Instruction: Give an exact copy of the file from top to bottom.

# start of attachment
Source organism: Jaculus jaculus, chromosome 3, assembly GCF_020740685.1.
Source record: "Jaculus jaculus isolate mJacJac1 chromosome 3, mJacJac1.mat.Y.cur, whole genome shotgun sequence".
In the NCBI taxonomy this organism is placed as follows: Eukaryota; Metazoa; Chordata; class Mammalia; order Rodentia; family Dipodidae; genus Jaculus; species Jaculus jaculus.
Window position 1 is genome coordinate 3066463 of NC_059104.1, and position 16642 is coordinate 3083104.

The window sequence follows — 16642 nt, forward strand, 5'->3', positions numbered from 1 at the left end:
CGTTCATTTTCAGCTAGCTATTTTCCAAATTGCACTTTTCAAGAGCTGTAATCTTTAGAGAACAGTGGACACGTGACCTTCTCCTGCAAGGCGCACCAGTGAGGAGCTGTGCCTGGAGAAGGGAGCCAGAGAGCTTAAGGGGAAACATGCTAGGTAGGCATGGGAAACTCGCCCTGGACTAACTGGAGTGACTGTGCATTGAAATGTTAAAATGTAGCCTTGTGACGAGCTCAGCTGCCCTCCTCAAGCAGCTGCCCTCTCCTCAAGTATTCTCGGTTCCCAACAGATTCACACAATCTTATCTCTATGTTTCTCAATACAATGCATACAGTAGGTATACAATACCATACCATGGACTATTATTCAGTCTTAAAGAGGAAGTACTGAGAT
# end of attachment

Source organism: Jaculus jaculus, chromosome 3, assembly GCF_020740685.1.
Source record: "Jaculus jaculus isolate mJacJac1 chromosome 3, mJacJac1.mat.Y.cur, whole genome shotgun sequence".
In the NCBI taxonomy this organism is placed as follows: Eukaryota; Metazoa; Chordata; class Mammalia; order Rodentia; family Dipodidae; genus Jaculus; species Jaculus jaculus.
Window position 1 is genome coordinate 3066463 of NC_059104.1, and position 16642 is coordinate 3083104.

The window sequence follows — 16642 nt, forward strand, 5'->3', positions numbered from 1 at the left end:
CGTTCATTTTCAGCTAGCTATTTTCCAAATTGCACTTTTCAAGAGCTGTAATCTTTAGAGAACAGTGGACACGTGACCTTCTCCTGCAAGGCGCACCAGTGAGGAGCTGTGCCTGGAGAAGGGAGCCAGAGAGCTTAAGGGGAAACATGCTAGGTAGGCATGGGAAACTCGCCCTGGACTAACTGGAGTGACTGTGCATTGAAATGTTAAAATGTAGCCTTGTGACGAGCTCAGCTGCCCTCCTCAAGCAGCTGCCCTCTCCTCAAGTATTCTCGGTTCCCAACAGATTCACACAATCTTATCTCTATGTTTCTCAATACAATGCATACAGTAGGTATACAATACCATACCATGGACTATTATTCAGTCTTAAAGAGGAAGTACTGAGAT